11Highland Baptist Singing Christmas Tree The annual celebration of the birth of Jesus Christ through the presentation of the Singing Christmas Tree at Highland Baptist Church in Hope Mills will have a dual meaning this season. This year’s performance is scheduled for Dec. 7, 8 and 9 at 7 p.m. each evening.

The choir members, and the congregation as well, will celebrate the memory and ministry of their late choir director, Nancy Brady, who died last May after a second battle with cancer.

It is fitting that Dawn Seegars, a pupil of Brady’s years ago at Hope Mills Junior High School, who later sang under her direction at Highland Baptist, is taking time from her regular job of leading the music ministry at Temple Baptist Church in Eastover to lead the Singing Christmas Tree at Highland. This will be the first Singing Christmas Tree since Brady died.

“She was my junior high chorus teacher at Hope Mills,’’ Seegars said, “and I was a member at Highland under her ministry.”

Seegars said Brady had a way of making anyone who wanted to be a part of the music ministry at Highland feel welcome, whether they had any background in music or not.

Brady was in poor health last year when the Singing Christmas Tree practices began, and Seegars was actually on standby to come in at the last minute if Brady wasn’t able to lead the choir.

When Brady died earlier this year, Seegars said church members reached out to her and asked if she would be able to direct the choir this Christmas season. “I have a large group of friends at Highland,’’ Seegars said. “I love the people at that church. They are precious, sweet people. I’ve always kept in touch, especially with Nancy, trying to help her.’’

Rehearsals have been a challenge for Seegars, dividing time between her full-time job as a nurse at a local gastrointestinal practice and her regular duties with the music ministry at Temple Baptist.

“The choir has been fantastic,’’ she said of the people at Highland. “They have worked so hard on their own, and we’ve had lengthy practices instead of multiple practices.’’

Brady traditionally picked the music for the Singing Christmas Tree each year, mixing traditional tunes with contemporary selections. Seegars has tried to follow in that tradition but insisted on getting input from the Highland singers. “I don’t mind being a leader and helping with the music, but I felt like — and some of the people I spoke with felt like — we really needed everybody to come together and say, yes, we wanted to do this,’’ Seegars said.

The biggest challenge for Seegars was dealing with her personal emotions and those of the choir members as rehearsals began, being exposed to tangible memories of Brady’s presence and influence on the church’s music.

“It was a hurting place,’’ Seegars said. “To walk in the choir room and to sit at the piano where she played parts for all of us to learn choir music from for so many years. To see the notes she had written: The last few practices where they took prayer requests, and it’s sitting there in her handwriting.

“It’s all been quite an emotional journey.’’ The same is true for longtime choir members like Dede Mabe, who has been around since Highland started the Singing Christmas Tree in the mid-1980s.

“Nancy was one of the strongest women I’ve ever known,’’ Mabe said of Brady. The Singing Christmas Tree wasn’t a performance of music for Brady, Mabe said. It was a ministry, the biggest outreach that the church does. “It takes about 100 people to put it all together,’’ Mabe said. “It’s an outreach because you are telling the story of Jesus Christ being born. You are just spreading the word.’’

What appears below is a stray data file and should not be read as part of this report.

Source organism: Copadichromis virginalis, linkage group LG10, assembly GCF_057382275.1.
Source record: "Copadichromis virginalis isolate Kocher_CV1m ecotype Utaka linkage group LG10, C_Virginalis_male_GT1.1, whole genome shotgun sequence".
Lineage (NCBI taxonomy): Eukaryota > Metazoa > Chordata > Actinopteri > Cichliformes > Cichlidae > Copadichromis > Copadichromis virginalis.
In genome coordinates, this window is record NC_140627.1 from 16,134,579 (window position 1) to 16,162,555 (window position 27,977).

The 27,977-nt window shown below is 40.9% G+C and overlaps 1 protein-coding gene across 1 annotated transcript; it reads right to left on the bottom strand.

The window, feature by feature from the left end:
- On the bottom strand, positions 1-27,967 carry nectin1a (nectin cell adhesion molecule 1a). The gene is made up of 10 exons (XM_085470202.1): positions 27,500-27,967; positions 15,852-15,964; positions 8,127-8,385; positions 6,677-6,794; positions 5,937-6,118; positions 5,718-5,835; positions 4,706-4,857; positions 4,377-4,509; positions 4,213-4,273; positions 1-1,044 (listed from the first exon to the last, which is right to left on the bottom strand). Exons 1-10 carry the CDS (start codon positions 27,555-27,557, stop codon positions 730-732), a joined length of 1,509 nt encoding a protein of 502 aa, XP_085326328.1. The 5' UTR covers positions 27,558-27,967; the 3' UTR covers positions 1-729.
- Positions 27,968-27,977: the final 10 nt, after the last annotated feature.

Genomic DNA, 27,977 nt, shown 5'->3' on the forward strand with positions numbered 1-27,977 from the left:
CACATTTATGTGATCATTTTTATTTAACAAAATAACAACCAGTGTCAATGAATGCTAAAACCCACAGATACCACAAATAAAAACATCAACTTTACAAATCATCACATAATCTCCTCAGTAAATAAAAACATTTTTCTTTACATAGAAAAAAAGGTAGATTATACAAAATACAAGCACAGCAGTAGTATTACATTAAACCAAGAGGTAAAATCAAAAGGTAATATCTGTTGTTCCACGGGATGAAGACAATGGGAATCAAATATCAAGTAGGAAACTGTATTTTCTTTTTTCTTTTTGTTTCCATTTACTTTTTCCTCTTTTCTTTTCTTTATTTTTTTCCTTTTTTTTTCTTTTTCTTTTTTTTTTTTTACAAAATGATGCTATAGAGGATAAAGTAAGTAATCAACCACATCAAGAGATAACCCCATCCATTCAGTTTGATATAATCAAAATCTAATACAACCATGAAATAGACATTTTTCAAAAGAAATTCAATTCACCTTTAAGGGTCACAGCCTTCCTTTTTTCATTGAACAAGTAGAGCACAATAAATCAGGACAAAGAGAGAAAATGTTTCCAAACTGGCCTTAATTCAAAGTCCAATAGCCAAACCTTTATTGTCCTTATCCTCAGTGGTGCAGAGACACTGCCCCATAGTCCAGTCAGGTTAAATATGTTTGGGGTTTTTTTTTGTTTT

For Mabe, the most powerful memories of Brady leading the singing of the Singing Christmas Tree every year are yet to come. They will happen during the actual presentation.

When the singers were actually in place, Brady would stand in the back of the church on a scaffold, out of view of the congregation.

Brady wore oversized Mickey Mouse hands that glowed in the dark while directing. “Sometimes she would do little things to make us smile,’’ Mabe said. “She would clap or give you a thumbs-up. If she was really feeling the spirit, she’d throw her hands up in the air, praising the Lord. I’ll miss seeing that.’’

Highland’s pastor, Rev. Zach Kennedy, agreed with Mabe that for Brady, the Singing Christmas Tree was a ministry of the church, not a mere performance of music.

“She wanted people to understand what Christmas was really about,’’ he said. “She wanted them to understand God literally sent his son to become a man. Christmas is all about the beginning of how all people can be saved and brought to aright relationship with God.’’

Kennedy said the Singing Christmas Tree gives the church an opportunity to connect with people who might not come to a regular Sunday morning worship service.

He said the perfect tribute to Brady at this year’s Singing Christmas Tree would be for even one person to attend the event and come to a real relationship with Jesus.

“That’s exactly what Nancy would want and what every one of us should want out of that,’’ he said.

Seating for the Singing Christmas Tree is on a first come, first served basis, and there is no charge. The church has a food pantry and is partnering with the Balm In Gilead Family Counseling Ministries to accept donations of non-perishable food, clothing and hygiene items.

For more information on making donations or on the event, contact the church during regular business hours at 910-425-5305.

Latest Articles

  • ‘The Art of Possibility: Three Artists Explore Printmaking’
  • Fayetteville needs courage to build Civil War Center
  • This, that and the other
  • Don’t play favorites with business taxes
  • Local wins lottery
  • Protestors to City Council: ‘Being homeless is not a crime’
Up & Coming Weekly Calendar
Advertise Your Event: